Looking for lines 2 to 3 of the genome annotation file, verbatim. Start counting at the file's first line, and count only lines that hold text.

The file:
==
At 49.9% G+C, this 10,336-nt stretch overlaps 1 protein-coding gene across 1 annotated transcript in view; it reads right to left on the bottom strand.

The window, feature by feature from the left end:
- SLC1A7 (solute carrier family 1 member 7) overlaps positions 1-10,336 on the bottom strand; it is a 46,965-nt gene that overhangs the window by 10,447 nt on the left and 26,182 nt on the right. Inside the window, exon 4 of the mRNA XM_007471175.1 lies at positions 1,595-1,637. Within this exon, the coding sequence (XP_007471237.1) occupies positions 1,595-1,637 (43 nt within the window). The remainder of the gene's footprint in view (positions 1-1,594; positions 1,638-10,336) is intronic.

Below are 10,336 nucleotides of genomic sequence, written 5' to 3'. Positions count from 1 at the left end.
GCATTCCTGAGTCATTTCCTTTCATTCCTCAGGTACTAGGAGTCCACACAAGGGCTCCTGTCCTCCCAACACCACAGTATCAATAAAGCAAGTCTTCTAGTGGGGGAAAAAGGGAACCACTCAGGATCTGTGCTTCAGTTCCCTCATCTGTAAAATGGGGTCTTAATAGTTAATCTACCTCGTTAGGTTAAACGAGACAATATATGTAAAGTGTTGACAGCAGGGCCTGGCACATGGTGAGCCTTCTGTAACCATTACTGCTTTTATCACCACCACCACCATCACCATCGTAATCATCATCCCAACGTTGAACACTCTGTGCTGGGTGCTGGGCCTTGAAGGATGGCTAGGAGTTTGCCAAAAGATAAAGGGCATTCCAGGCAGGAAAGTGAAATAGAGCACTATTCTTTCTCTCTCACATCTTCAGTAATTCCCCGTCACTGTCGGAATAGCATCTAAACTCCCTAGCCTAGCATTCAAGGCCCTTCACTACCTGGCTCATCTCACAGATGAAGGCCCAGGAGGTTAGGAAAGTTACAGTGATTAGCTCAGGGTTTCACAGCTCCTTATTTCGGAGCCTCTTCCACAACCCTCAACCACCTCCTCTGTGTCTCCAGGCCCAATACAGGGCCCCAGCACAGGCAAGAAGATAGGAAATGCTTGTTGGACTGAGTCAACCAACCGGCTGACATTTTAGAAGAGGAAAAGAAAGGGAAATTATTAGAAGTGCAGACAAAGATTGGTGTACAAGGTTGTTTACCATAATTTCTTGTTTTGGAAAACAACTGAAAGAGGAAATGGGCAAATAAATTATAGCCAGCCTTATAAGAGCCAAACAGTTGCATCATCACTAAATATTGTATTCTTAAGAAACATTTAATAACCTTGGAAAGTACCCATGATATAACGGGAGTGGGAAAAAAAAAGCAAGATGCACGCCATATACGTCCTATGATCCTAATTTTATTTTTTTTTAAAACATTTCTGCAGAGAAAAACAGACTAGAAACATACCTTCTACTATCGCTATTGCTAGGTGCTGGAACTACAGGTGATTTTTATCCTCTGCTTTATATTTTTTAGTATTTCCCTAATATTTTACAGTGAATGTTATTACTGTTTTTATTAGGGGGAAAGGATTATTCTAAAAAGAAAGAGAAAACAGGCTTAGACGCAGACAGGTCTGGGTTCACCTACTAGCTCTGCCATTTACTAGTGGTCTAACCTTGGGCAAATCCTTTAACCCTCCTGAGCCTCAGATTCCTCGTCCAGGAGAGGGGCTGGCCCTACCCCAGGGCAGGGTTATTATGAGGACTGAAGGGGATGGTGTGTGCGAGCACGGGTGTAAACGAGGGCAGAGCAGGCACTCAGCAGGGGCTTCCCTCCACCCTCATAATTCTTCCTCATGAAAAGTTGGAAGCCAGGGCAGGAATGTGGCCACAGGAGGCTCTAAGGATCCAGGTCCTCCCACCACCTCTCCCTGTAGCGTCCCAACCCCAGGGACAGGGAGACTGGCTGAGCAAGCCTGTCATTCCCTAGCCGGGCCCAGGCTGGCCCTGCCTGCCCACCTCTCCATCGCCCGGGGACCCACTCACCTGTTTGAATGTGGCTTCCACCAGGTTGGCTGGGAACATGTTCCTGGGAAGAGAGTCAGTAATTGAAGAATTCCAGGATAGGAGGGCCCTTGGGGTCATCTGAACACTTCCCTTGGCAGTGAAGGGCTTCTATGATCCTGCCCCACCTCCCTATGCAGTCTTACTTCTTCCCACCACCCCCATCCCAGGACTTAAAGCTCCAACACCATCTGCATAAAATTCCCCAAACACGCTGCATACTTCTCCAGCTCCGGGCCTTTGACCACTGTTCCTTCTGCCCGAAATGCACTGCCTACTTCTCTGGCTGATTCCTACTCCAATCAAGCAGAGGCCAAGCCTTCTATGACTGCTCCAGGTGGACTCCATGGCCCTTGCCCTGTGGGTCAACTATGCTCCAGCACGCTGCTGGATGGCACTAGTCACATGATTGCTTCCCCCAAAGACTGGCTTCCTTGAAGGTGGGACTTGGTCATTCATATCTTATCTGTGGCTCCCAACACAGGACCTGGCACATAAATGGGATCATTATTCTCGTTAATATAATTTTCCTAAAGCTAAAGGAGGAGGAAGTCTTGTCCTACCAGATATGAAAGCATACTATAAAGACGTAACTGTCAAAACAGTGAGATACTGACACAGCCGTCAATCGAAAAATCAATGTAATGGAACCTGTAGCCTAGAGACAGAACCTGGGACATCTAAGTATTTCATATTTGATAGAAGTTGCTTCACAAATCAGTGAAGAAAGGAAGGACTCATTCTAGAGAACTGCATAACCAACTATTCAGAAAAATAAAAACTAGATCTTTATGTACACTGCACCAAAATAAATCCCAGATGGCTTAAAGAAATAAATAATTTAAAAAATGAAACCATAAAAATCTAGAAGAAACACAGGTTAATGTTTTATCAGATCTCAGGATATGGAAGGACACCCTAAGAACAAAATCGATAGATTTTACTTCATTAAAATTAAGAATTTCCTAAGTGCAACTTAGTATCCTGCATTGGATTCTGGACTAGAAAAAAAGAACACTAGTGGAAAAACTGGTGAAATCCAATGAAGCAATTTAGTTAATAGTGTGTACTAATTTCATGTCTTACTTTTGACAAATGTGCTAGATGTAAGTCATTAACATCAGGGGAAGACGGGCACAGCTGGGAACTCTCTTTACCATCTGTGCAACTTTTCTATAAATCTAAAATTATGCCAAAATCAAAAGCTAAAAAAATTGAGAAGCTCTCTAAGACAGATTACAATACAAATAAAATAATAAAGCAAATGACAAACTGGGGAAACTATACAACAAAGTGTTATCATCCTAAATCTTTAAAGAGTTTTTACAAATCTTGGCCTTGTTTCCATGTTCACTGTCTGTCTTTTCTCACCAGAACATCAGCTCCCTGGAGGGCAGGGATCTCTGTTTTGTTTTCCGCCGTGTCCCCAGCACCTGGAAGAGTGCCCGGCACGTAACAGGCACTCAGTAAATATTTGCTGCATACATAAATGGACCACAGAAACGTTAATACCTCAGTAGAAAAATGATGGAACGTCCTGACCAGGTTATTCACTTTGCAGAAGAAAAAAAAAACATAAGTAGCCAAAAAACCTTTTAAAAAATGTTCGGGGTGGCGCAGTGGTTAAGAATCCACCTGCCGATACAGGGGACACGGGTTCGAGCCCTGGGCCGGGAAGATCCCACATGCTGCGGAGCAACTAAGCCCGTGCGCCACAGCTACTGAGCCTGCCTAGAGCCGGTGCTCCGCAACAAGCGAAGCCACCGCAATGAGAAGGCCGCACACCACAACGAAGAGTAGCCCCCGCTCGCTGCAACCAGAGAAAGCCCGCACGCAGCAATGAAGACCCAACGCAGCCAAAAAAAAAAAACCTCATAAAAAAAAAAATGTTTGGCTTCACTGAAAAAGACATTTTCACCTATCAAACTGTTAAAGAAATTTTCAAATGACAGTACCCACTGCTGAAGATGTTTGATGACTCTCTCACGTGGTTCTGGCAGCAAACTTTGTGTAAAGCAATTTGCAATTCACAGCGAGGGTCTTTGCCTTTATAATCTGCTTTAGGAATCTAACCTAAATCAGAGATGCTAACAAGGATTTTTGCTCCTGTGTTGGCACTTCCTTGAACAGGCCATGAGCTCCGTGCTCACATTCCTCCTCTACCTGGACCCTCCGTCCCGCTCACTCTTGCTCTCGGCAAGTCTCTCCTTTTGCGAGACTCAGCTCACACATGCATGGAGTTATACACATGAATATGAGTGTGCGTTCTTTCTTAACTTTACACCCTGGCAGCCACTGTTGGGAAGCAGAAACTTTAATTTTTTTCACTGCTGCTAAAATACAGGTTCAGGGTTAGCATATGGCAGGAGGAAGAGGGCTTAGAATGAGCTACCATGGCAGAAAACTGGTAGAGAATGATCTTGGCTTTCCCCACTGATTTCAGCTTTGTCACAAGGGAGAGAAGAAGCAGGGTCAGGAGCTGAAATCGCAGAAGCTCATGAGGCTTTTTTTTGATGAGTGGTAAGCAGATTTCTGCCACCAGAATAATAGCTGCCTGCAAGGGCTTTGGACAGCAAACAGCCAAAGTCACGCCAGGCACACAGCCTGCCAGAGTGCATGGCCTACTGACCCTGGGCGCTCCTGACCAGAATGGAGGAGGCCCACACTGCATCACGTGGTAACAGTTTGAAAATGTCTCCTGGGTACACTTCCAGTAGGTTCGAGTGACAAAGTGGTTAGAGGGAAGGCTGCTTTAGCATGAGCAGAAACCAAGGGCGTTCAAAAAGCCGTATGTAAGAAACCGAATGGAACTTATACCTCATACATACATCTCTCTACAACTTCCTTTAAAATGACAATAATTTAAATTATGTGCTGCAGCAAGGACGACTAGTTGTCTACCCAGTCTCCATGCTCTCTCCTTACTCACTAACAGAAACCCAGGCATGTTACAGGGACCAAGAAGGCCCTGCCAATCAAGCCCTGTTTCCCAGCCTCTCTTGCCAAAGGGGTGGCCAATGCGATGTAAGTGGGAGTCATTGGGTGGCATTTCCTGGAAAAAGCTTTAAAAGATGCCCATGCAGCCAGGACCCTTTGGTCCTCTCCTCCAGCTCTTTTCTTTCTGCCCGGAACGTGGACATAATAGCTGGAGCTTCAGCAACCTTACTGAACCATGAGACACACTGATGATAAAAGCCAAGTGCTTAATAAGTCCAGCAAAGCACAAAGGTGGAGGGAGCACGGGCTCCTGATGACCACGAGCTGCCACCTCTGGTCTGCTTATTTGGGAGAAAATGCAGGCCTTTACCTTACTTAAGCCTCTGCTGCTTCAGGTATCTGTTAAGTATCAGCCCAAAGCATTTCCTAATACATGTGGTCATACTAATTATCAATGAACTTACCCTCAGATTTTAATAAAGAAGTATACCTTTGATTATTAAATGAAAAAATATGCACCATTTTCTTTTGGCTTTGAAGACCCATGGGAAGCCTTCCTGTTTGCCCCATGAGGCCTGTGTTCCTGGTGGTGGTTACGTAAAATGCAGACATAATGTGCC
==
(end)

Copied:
The window, feature by feature from the left end:
- SLC1A7 (solute carrier family 1 member 7) overlaps positions 1-10,336 on the bottom strand; it is a 46,965-nt gene that overhangs the window by 10,447 nt on the left and 26,182 nt on the right. Inside the window, exon 4 of the mRNA XM_007471175.1 lies at positions 1,595-1,637. Within this exon, the coding sequence (XP_007471237.1) occupies positions 1,595-1,637 (43 nt within the window). The remainder of the gene's footprint in view (positions 1-1,594; positions 1,638-10,336) is intronic.